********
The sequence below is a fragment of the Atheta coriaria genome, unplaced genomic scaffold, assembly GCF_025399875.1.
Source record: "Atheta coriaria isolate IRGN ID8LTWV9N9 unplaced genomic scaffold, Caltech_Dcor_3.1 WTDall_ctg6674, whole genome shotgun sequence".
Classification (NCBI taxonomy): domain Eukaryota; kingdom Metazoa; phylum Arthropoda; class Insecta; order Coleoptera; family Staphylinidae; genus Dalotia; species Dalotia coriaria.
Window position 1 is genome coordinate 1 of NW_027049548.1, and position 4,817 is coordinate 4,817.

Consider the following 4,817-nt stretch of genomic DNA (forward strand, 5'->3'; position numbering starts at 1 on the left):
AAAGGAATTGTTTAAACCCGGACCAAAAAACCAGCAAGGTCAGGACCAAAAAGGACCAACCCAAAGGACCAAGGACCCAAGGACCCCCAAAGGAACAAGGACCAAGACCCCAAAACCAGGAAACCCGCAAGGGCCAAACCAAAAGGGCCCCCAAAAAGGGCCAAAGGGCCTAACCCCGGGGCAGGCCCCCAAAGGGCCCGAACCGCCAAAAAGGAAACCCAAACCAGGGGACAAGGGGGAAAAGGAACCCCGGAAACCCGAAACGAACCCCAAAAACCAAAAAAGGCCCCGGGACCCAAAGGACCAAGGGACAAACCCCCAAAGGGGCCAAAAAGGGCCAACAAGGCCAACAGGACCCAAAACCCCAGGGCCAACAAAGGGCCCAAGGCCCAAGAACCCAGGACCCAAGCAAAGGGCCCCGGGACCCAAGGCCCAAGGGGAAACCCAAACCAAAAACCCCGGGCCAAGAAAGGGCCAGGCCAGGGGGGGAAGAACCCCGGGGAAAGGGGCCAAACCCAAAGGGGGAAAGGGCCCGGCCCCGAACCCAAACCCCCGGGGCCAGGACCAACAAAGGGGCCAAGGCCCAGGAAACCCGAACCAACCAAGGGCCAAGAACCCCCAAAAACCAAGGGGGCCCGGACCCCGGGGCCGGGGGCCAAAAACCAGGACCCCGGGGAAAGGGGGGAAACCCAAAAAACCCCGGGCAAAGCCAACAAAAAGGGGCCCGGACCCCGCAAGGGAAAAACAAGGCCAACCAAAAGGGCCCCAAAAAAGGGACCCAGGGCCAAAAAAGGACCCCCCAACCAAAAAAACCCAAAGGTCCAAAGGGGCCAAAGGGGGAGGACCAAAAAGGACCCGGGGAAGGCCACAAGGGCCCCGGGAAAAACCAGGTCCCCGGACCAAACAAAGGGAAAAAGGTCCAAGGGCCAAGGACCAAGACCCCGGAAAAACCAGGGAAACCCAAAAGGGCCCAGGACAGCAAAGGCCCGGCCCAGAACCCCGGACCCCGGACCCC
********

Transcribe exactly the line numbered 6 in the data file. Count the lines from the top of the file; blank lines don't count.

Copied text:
AAAGGAATTGTTTAAACCCGGACCAAAAAACCAGCAAGGTCAGGACCAAAAAGGACCAACCCAAAGGACCAAGGACCCAAGGACCCCCAAAGGAACAAGGACCAAGACCCCAAAACCAGGAAACCCGCAAGGGCCAAACCAAAAGGGCCCCCAAAAAGGGCCAAAGGGCCTAACCCCGGGGCAGGCCCCCAAAGGGCCCGAACCGCCAAAAAGGAAACCCAAACCAGGGGACAAGGGGGAAAAGGAACCCCGGAAACCCGAAACGAACCCCAAAAACCAAAAAAGGCCCCGGGACCCAAAGGACCAAGGGACAAACCCCCAAAGGGGCCAAAAAGGGCCAACAAGGCCAACAGGACCCAAAACCCCAGGGCCAACAAAGGGCCCAAGGCCCAAGAACCCAGGACCCAAGCAAAGGGCCCCGGGACCCAAGGCCCAAGGGGAAACCCAAACCAAAAACCCCGGGCCAAGAAAGGGCCAGGCCAGGGGGGGAAGAACCCCGGGGAAAGGGGCCAAACCCAAAGGGGGAAAGGGCCCGGCCCCGAACCCAAACCCCCGGGGCCAGGACCAACAAAGGGGCCAAGGCCCAGGAAACCCGAACCAACCAAGGGCCAAGAACCCCCAAAAACCAAGGGGGCCCGGACCCCGGGGCCGGGGGCCAAAAACCAGGACCCCGGGGAAAGGGGGGAAACCCAAAAAACCCCGGGCAAAGCCAACAAAAAGGGGCCCGGACCCCGCAAGGGAAAAACAAGGCCAACCAAAAGGGCCCCAAAAAAGGGACCCAGGGCCAAAAAAGGACCCCCCAACCAAAAAAACCCAAAGGTCCAAAGGGGCCAAAGGGGGAGGACCAAAAAGGACCCGGGGAAGGCCACAAGGGCCCCGGGAAAAACCAGGTCCCCGGACCAAACAAAGGGAAAAAGGTCCAAGGGCCAAGGACCAAGACCCCGGAAAAACCAGGGAAACCCAAAAGGGCCCAGGACAGCAAAGGCCCGGCCCAGAACCCCGGACCCCGGACCCC